|On Sacred Ground|
|His Hand Was Very Very Soft|
"We cannot see God, but He is there," my fourth-grade teacher said during a moral science class. I attended a Catholic school, St. Andrew’s, in Bombay, and during the period when my Catholic colleagues studied Catholicism we non-Catholics studied moral science.
I raised my hand, and the teacher called on me. I stood up and spoke, "You can see God," I said. "I saw Him—He used to live in Ahmednagar." The teacher politely, but firmly, asked me to sit back down. I was embarrassed, but that is how I remembered Baba: He was God and I had met Him once in Meherazad.
It happened in December 1968, and I was six years old. We had travelled from Bombay, where we lived, to Meherazad, where Baba would perform my navjote, the Parsi rite of initiation. I recall being in a small room where my mother, my aunt Arnavaz, and some other ladies were gathered and helping us children get dressed for the occasion. From that room we could see the verandah where Baba would perform our navjote.
The sequence of events is unclear to me but I have some distinct memories. People had gathered in the garden and were sitting in chairs facing the verandah of the Main Bungalow, where Baba was seated in His chair, and various events were taking place on what seemed to me to be the stage. A man and a woman were clearly being married to each other. (Later, when I was older, I learned that they were Dara and Amrit Irani.) A young girl performed an Indian dance in traditional dress, after which Baba showed his appreciation by gesturing, "Very nice." A man sang a song, which must have been funny because Baba laughed and seemed thoroughly amused.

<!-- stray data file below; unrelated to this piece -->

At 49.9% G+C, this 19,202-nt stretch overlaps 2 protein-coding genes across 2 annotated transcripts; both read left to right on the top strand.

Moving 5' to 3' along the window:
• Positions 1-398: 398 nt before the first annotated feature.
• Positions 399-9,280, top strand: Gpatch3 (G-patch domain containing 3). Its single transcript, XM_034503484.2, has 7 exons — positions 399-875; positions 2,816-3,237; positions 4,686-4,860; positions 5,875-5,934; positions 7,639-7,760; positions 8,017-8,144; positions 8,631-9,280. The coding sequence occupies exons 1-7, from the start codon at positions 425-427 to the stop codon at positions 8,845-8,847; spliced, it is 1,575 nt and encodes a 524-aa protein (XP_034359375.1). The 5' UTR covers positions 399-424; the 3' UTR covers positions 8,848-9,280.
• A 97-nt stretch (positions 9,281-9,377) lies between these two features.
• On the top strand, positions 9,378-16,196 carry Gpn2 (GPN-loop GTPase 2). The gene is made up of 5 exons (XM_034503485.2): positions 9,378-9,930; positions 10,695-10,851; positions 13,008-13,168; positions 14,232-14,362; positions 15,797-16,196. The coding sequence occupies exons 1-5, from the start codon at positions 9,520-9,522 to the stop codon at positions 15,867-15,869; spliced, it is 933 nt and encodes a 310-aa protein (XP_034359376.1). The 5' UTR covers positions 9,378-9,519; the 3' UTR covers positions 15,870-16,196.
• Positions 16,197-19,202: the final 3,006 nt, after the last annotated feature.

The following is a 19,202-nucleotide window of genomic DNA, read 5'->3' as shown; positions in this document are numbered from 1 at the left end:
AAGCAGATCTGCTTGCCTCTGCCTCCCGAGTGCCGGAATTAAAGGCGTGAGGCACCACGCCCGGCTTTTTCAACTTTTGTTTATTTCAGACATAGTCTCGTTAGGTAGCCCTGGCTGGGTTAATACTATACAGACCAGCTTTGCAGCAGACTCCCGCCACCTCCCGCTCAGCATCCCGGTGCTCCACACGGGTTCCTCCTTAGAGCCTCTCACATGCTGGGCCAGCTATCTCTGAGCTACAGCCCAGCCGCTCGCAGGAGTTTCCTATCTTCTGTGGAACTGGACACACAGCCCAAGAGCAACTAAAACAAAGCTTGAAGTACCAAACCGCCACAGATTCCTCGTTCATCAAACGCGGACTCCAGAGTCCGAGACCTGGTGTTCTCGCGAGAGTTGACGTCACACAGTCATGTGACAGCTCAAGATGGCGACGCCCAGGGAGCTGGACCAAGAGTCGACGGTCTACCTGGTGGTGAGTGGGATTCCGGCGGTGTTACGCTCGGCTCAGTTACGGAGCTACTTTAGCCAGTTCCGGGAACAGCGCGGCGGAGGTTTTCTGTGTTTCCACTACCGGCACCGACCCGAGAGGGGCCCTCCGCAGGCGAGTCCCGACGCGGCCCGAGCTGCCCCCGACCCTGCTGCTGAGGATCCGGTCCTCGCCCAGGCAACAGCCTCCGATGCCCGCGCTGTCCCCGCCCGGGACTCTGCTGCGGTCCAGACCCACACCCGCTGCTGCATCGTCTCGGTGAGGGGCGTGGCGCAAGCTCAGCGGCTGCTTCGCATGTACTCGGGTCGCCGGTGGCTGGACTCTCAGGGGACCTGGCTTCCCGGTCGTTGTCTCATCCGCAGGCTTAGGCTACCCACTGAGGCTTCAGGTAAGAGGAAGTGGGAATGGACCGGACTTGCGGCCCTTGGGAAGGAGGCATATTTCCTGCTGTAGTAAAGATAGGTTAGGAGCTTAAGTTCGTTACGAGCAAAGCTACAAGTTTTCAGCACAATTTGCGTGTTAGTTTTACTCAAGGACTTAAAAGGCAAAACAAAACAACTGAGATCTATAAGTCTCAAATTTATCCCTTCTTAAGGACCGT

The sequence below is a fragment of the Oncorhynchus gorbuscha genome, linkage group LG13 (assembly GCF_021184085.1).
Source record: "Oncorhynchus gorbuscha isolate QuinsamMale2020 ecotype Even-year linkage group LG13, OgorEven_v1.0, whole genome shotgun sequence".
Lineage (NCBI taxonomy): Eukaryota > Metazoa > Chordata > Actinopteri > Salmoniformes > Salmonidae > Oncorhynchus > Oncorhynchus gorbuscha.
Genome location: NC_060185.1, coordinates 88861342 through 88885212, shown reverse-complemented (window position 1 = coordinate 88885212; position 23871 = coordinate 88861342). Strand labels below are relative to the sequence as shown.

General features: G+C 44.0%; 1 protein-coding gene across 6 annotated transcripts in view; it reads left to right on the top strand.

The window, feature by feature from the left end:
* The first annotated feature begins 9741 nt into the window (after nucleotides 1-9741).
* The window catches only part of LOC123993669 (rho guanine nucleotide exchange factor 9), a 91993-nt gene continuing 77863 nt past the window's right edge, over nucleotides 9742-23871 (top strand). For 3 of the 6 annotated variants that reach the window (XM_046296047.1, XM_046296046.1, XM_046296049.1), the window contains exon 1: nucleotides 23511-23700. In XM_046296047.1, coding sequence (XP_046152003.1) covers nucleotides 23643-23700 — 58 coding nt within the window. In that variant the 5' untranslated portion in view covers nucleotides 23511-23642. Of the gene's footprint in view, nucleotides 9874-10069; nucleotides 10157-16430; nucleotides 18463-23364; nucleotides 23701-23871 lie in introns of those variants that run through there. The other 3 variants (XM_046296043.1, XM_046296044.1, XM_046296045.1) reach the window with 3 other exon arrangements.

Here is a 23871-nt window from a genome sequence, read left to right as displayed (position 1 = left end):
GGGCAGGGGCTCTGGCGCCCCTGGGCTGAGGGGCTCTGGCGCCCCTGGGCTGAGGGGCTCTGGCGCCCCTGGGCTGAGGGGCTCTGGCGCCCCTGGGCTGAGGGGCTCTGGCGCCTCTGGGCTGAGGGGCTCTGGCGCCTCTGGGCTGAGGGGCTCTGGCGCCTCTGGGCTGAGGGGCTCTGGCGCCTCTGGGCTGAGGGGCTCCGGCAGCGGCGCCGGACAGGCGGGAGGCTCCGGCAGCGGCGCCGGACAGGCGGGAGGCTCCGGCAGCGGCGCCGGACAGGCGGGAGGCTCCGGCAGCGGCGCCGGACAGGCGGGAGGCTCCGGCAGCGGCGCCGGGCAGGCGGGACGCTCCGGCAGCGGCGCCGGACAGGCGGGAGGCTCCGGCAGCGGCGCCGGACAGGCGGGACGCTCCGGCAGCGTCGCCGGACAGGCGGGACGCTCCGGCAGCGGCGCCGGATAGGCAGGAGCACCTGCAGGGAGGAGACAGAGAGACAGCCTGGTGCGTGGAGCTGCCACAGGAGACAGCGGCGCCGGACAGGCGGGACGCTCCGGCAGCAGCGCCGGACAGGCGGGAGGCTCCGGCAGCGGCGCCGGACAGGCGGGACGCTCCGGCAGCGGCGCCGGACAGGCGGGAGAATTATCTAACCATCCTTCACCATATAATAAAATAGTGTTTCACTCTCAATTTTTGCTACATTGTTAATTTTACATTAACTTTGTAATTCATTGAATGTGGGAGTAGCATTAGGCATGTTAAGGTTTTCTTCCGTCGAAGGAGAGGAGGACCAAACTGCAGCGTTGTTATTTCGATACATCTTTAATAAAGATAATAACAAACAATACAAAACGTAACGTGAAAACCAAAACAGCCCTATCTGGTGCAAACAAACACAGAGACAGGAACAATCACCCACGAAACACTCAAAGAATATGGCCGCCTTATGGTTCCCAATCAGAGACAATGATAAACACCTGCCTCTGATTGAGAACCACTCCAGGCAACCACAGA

When the time for our navjote arrived, three of my cousins and I, along with our parents, were standing on the verandah facing Baba. I was told that I was not to embrace Baba but to place a garland in His lap and bow my head down and place it on His knee. I stood there looking at Baba. It excited me to think that I was standing that close to God. When my turn came, I walked up to Him and did as I was told. I placed my head on His knee, and He put His hand on my head. When I close my eyes and think of that day, I can distinctly remember how it felt: very, very soft.
|Navjote ceremony. Naozer is the third child from the left. (Photo extracted from the film taken of the ceremony. You can watch the video clip at the end of the story.)|
Many years later, my aunt Arnavaz told me that the original request was for Baba to perform the navjote of two of my cousins. After readily agreeing, Baba asked if there were other children in the family who should be included. After a little thought, another of my cousins was mentioned. Baba indicated that she too should be included, and asked again whether there was anyone else. After further thought Arnavaz said that there was me, but that I was just six years old (too young for a navjote). Baba indicated that I too should be included, and He then stopped asking whether there were any others.
In my adulthood, especially during difficult times, I draw great comfort from the memory of His soft touch and His sweet way of letting me know that He had remembered me.
—Naozer Dadachanji, for Avatar Meher Baba Trust, 31 December 2015
Click here to watch a video clip of the navjote ceremony from “The Last Film of Avatar Meher Baba.” (Courtesy of Sheriar Foundation and Meher Prasad. Used by permission.)